Most of these guidelines are based on good international practices.The QA criteria are of two types i.e. Internal Quality Assurance (IQA) and External Quality Assurance (EQA).

The IQA aims to improve academic, administrative and research-related activities at universities without the involvement of any external stakeholders.

The self-assessment of the processes mentioned above is conducted by the Quality Enhancement Cell (QEC) of the University throughout the year.

The necessary arrangements are recommended to improve teaching, learning, and research. The QEC’s recommendations are followed up until they achieve the desired results.

On the other side, EQA assures that the University meets the main objectives of good governance in higher education, including accountability, inclusiveness or participation, reputation, sustainability and freedom of expression.

The external reviewers designated by the HEC regularly evaluate and assess each University with an interval of 3 to 4 years.

The Committee’s recommendations for improvement in the academic, administrative, financial, and research-related processes are forwarded to the universities for compliance.

The universities that follow IQA and EQA standards earn a reputation in the country and secure their place in the international ranking.

One of the examples is LUMS, where international students are given scholarships to study MBA.

It is the only university which is part of the Asian Development Bank-Japan Scholarship Program (ADB-JSP).

The degree colleges and affiliated institutions also produce a large number of graduates, which is a major source of income for the universities and institutions and provides further education at the doorstep.

These colleges provide facilities to students from far-flung areas, especially female students who cannot afford the cost of travel and living in big cities.

The affiliating universities need to improve these colleges’ teaching and learning systems. Otherwise, graduates will not be able to secure jobs and become part of the excess of education.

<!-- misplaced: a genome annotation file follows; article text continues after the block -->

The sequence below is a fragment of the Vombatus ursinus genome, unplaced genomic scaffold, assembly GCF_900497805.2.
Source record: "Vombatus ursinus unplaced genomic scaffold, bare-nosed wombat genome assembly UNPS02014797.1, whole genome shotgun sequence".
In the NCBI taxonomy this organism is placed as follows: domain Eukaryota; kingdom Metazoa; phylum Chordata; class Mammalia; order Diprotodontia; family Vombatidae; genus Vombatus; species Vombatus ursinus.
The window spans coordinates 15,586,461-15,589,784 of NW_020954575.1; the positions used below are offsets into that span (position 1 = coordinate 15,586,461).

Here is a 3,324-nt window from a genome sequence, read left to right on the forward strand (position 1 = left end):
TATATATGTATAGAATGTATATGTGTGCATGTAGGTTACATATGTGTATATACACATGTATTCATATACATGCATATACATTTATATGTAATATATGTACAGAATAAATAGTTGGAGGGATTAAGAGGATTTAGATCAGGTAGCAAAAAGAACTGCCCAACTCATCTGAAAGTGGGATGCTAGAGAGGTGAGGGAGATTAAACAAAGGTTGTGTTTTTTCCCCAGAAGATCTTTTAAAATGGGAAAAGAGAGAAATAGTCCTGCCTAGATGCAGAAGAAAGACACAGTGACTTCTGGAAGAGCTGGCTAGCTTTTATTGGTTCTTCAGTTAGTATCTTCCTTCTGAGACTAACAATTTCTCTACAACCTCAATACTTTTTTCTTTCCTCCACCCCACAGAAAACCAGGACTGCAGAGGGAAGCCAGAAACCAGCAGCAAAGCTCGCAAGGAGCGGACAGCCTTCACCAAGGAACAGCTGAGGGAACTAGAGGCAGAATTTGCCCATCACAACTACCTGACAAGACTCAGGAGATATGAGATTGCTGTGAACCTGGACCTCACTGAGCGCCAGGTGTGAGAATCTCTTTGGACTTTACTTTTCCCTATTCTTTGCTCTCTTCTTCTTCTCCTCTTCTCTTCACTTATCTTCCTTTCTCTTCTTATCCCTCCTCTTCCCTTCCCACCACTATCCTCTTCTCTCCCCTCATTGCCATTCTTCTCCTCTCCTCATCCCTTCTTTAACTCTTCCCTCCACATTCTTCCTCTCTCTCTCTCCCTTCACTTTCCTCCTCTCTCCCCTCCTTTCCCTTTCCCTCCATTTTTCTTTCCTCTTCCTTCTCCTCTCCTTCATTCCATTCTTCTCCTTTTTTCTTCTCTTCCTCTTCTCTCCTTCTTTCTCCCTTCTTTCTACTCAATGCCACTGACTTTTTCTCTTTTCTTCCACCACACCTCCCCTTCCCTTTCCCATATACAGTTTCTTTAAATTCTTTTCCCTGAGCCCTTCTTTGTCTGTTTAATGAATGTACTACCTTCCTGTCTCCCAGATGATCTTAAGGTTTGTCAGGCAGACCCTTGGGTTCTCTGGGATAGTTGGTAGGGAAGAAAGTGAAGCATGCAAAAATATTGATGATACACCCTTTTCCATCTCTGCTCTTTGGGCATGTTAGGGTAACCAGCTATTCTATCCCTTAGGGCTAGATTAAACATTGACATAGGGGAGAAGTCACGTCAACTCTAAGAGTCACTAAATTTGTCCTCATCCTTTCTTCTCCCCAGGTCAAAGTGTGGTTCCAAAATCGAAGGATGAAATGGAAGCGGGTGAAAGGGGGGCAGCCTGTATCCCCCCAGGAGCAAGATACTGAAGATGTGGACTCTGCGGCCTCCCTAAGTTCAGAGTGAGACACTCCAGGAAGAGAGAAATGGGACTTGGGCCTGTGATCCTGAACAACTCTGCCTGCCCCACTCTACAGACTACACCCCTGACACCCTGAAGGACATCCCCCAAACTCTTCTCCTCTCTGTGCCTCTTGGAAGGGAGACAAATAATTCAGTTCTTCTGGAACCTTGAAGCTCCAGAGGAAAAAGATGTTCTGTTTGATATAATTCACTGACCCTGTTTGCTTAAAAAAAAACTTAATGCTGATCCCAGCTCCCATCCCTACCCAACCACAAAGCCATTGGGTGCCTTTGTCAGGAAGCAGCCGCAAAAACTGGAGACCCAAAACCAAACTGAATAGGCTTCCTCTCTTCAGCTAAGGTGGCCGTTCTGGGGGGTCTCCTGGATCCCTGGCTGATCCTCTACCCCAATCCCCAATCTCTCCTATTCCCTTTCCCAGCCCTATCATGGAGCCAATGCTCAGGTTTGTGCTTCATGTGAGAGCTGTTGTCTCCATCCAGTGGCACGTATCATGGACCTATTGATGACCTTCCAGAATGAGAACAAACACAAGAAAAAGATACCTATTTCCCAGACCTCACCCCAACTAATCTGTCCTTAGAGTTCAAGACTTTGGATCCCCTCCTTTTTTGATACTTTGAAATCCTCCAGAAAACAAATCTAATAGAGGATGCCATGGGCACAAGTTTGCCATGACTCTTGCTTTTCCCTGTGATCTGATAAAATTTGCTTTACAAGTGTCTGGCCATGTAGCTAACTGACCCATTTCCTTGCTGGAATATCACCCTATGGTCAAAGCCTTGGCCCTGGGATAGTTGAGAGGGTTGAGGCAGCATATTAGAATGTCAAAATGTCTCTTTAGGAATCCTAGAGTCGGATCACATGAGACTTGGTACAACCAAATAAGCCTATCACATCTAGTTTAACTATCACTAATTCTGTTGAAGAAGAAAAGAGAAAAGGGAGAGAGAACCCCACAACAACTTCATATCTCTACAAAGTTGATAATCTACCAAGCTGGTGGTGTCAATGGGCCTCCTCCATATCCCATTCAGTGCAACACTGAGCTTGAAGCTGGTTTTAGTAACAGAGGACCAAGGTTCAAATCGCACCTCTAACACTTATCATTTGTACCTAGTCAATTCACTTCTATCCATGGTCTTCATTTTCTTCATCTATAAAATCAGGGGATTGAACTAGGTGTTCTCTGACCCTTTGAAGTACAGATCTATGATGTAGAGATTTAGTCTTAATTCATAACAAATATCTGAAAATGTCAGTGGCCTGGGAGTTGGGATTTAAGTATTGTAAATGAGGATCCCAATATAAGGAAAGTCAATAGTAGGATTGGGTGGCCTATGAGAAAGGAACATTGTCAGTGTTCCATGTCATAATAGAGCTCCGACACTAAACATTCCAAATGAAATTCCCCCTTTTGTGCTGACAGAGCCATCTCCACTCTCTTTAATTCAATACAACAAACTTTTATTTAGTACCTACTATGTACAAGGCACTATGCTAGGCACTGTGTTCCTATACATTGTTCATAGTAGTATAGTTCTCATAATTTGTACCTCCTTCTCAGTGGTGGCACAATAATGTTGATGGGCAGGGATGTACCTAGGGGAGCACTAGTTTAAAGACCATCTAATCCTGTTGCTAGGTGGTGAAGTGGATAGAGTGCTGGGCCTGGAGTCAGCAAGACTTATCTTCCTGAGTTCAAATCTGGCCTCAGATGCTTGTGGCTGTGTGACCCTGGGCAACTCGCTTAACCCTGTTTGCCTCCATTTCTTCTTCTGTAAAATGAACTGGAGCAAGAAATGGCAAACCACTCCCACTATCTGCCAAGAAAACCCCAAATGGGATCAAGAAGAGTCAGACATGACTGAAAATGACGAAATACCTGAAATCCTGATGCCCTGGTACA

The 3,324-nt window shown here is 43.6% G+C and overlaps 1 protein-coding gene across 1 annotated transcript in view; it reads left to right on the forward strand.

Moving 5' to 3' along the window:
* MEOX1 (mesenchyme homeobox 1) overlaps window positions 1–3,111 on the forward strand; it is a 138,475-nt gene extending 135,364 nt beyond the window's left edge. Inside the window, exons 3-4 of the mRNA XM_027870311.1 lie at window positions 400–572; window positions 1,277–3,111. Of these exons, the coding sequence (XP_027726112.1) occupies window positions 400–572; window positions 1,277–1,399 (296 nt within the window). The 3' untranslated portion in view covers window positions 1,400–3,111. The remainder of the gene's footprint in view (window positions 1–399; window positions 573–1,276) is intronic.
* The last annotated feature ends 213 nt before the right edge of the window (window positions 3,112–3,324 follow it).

Being a responsible organization, Higher Education Commission provides full support to the public and private sector Universities to develop their academic and intellectual level through offering postgraduate programs.

For quality assurance purposes, the universities or Degree Awarding Institutions were asked to get a No Objection Certificate (NOC) for the postgraduate level.

It started in 2013, and according to the HEC website, 2324 NOCs for postgraduate programs are issued.

Out of which 1617 NOCs are issued to MS/MPhil or Equivalent programs help students learn research basics, and 707 NOCs are issued for different Ph.D. programs.

All this shows that our institutions are eager to engage our youth in relevant and quality education as these NOCs are issued considering legal and quality parameters like relevant faculty members, curriculum, etc.

If any institutions violate criteria and standards set by the Government through HEC, it provides excess to education which may result in unemployability and a bad reputation. It will also raise question marks on their national and international qualifications.

—The writer is Deputy Director at Higher Education Commission, Islamabad.